A story is breaking of Canada’s Prime Minister, Justin Trudeau, having donned brownface at a private school Arabian Nights dance where he once taught, and blackface at the same school to sing “Day O”.
A devastating scandal to Justin Trudeau and his many fans, for sure! However, how devastating it might prove to be will depend on how judgmental Canadians are on this matter. Perhaps equally telling will be how hypocritical they might be. It’s easy to condemn others who may exhibit similar behaviours to oneself. It’s not like racism isn’t widespread in Canada, meaning a lot of people perpetrate it, intentionally and unintentionally. Perhaps one hadn’t donned blackface or brownface, but what about other acts of discrimination and racism one might have committed that might have had far bigger impact? They may not be as symbolic as donning blackface or brownface, or as public, but they may have had more harm.
I’m NOT saying one should let go and forgive Justin Trudeau for this. Definitely not! I’m saying to put it in context, then decide. And I’m curious to see how many Canadians might do that via the reactions and change in poll numbers, though it won’t all be directly related to this incident, of course. It’ll just be speculative, but definitely something to think about pending what else I hear the rest of the election campaign days about Justin Trudeau and the other candidates.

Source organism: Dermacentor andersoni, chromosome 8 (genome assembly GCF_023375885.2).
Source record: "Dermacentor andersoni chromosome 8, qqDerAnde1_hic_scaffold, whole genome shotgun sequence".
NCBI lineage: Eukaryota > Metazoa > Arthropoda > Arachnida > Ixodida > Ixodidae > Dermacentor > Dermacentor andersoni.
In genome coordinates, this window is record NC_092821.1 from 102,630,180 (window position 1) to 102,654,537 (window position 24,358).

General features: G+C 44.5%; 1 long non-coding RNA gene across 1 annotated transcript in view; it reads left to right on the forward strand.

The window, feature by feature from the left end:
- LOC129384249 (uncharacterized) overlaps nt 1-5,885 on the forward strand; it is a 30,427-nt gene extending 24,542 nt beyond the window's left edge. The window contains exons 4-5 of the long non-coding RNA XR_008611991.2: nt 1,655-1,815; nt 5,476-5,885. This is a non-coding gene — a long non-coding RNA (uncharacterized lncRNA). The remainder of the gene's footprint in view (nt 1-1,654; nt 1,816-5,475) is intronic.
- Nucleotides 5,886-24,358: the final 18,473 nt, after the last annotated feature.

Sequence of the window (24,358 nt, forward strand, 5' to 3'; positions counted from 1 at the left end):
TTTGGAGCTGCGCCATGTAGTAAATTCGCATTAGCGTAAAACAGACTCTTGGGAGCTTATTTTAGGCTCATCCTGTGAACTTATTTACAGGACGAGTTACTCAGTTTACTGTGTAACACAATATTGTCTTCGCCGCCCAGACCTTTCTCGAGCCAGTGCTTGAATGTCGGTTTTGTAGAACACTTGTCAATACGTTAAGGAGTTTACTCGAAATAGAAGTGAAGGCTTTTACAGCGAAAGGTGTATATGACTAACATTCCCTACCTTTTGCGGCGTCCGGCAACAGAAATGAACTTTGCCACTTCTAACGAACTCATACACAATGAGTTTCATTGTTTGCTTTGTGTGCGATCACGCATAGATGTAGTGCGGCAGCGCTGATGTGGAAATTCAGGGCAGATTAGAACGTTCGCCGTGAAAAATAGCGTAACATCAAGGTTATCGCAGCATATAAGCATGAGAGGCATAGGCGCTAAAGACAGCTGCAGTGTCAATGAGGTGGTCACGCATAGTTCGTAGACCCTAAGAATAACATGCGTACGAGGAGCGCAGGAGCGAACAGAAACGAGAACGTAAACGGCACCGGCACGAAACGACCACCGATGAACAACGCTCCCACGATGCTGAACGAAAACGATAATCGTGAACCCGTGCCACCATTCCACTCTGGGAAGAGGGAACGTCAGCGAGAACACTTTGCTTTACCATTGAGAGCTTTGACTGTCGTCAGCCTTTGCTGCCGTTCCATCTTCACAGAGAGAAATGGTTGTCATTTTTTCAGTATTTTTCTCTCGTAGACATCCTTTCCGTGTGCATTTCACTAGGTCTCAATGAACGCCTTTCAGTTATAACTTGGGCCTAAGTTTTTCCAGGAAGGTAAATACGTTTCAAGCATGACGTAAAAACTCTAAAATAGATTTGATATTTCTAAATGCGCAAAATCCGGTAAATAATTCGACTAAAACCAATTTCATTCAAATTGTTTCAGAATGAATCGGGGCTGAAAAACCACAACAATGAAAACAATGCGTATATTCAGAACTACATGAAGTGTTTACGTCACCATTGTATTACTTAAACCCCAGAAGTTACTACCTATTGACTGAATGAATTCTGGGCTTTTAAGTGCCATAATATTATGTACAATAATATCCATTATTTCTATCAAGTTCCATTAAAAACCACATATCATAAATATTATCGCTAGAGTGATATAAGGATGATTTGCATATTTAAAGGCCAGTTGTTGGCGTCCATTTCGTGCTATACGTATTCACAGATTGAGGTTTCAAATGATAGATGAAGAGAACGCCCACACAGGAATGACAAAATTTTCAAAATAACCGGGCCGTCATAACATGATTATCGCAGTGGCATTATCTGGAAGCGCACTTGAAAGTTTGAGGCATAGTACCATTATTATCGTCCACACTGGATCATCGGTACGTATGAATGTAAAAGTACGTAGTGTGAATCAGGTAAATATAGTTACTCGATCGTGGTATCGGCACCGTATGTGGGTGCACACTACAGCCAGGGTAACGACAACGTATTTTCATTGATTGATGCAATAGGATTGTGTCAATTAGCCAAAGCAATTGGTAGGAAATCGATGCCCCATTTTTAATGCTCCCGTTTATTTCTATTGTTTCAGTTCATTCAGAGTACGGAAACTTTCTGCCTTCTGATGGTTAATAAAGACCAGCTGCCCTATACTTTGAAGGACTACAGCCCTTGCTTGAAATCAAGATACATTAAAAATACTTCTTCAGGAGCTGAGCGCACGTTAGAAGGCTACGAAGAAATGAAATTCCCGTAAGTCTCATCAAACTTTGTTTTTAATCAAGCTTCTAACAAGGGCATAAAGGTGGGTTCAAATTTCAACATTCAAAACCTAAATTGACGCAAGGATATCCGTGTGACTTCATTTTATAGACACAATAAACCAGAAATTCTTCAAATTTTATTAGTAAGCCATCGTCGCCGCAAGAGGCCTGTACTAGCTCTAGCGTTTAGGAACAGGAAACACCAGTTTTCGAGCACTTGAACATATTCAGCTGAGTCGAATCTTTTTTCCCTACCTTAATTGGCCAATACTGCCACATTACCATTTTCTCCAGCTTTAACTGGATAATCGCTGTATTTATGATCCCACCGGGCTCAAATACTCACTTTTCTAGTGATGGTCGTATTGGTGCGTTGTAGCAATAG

As a scientist thinking type, though, I always come into everything with a theory. On this matter, my theory is that it’ll be a tough storm that’ll blow over soon enough, with memories like that of a weak hurricane. The Internet will assure it’ll never be forgotten, but Canadians are globally known for being “sorry”, and appreciating others who are “sorry”, and Justin Trudeau is “deeply sorry” about this. For starters, Canadians are probably “sorry” to have seen this already, and “sorry” that their Prime Minister is presenting himself as such to the world. 🙂
Whether Justin Trudeau wins or loses this election, I don’t think it’ll be on this incident, or at least not clearly on it. I don’t think it’ll be a turning point in the campaign. We Canadians are not as condemning as our American neighbours, who don’t need to be talking about our leaders’ faults, ya know?
We’ll see if I’m right or wrong on the matter in five weeks or so.